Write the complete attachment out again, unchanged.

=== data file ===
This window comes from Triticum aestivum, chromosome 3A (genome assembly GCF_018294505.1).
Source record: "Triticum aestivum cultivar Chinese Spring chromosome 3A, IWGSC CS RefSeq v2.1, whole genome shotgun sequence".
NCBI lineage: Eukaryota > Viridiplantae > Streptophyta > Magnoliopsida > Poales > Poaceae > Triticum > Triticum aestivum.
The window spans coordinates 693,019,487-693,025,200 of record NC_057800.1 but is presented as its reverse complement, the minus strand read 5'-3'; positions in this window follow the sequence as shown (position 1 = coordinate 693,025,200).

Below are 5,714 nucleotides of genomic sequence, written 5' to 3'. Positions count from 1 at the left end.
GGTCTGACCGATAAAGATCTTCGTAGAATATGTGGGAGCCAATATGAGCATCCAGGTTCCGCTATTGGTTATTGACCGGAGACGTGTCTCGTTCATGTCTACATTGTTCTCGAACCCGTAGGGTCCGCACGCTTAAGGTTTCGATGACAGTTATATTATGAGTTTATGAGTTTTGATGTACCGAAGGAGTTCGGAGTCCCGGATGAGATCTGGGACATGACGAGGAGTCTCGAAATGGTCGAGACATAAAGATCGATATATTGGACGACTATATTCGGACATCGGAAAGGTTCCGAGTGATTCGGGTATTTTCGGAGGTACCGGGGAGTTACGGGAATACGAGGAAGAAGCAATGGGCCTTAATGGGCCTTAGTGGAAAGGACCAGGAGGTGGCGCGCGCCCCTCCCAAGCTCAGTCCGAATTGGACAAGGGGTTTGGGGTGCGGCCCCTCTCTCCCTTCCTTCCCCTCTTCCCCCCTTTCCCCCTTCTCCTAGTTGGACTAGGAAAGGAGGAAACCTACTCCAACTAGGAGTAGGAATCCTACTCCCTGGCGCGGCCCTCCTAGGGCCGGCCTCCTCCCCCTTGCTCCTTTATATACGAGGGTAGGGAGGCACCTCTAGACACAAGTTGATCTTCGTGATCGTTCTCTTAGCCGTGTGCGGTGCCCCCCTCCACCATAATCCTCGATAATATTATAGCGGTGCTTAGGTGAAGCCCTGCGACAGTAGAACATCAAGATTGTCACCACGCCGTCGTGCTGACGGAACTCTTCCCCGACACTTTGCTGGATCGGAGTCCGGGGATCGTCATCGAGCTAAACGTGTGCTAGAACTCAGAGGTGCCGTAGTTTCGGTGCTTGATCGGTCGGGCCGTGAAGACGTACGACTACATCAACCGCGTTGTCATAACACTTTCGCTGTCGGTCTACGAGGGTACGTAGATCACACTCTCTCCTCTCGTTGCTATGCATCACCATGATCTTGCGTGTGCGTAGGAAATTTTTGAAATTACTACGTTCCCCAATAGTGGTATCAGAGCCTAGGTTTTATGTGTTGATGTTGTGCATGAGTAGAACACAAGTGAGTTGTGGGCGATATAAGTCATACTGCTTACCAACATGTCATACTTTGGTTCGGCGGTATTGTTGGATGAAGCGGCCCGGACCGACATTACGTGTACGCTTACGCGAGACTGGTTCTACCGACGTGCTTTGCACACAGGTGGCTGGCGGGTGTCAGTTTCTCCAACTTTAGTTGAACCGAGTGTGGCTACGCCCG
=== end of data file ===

This window comes from Triticum aestivum, chromosome 3A (genome assembly GCF_018294505.1).
Source record: "Triticum aestivum cultivar Chinese Spring chromosome 3A, IWGSC CS RefSeq v2.1, whole genome shotgun sequence".
NCBI lineage: Eukaryota > Viridiplantae > Streptophyta > Magnoliopsida > Poales > Poaceae > Triticum > Triticum aestivum.
The window spans coordinates 693,019,487-693,025,200 of record NC_057800.1 but is presented as its reverse complement, the minus strand read 5'-3'; positions in this window follow the sequence as shown (position 1 = coordinate 693,025,200).

Below are 5,714 nucleotides of genomic sequence, written 5' to 3'. Positions count from 1 at the left end.
GGTCTGACCGATAAAGATCTTCGTAGAATATGTGGGAGCCAATATGAGCATCCAGGTTCCGCTATTGGTTATTGACCGGAGACGTGTCTCGTTCATGTCTACATTGTTCTCGAACCCGTAGGGTCCGCACGCTTAAGGTTTCGATGACAGTTATATTATGAGTTTATGAGTTTTGATGTACCGAAGGAGTTCGGAGTCCCGGATGAGATCTGGGACATGACGAGGAGTCTCGAAATGGTCGAGACATAAAGATCGATATATTGGACGACTATATTCGGACATCGGAAAGGTTCCGAGTGATTCGGGTATTTTCGGAGGTACCGGGGAGTTACGGGAATACGAGGAAGAAGCAATGGGCCTTAATGGGCCTTAGTGGAAAGGACCAGGAGGTGGCGCGCGCCCCTCCCAAGCTCAGTCCGAATTGGACAAGGGGTTTGGGGTGCGGCCCCTCTCTCCCTTCCTTCCCCTCTTCCCCCCTTTCCCCCTTCTCCTAGTTGGACTAGGAAAGGAGGAAACCTACTCCAACTAGGAGTAGGAATCCTACTCCCTGGCGCGGCCCTCCTAGGGCCGGCCTCCTCCCCCTTGCTCCTTTATATACGAGGGTAGGGAGGCACCTCTAGACACAAGTTGATCTTCGTGATCGTTCTCTTAGCCGTGTGCGGTGCCCCCCTCCACCATAATCCTCGATAATATTATAGCGGTGCTTAGGTGAAGCCCTGCGACAGTAGAACATCAAGATTGTCACCACGCCGTCGTGCTGACGGAACTCTTCCCCGACACTTTGCTGGATCGGAGTCCGGGGATCGTCATCGAGCTAAACGTGTGCTAGAACTCAGAGGTGCCGTAGTTTCGGTGCTTGATCGGTCGGGCCGTGAAGACGTACGACTACATCAACCGCGTTGTCATAACACTTTCGCTGTCGGTCTACGAGGGTACGTAGATCACACTCTCTCCTCTCGTTGCTATGCATCACCATGATCTTGCGTGTGCGTAGGAAATTTTTGAAATTACTACGTTCCCCAATAGTGGTATCAGAGCCTAGGTTTTATGTGTTGATGTTGTGCATGAGTAGAACACAAGTGAGTTGTGGGCGATATAAGTCATACTGCTTACCAACATGTCATACTTTGGTTCGGCGGTATTGTTGGATGAAGCGGCCCGGACCGACATTACGTGTACGCTTACGCGAGACTGGTTCTACCGACGTGCTTTGCACACAGGTGGCTGGCGGGTGTCAGTTTCTCCAACTTTAGTTGAACCGAGTGTGGCTACGCCCG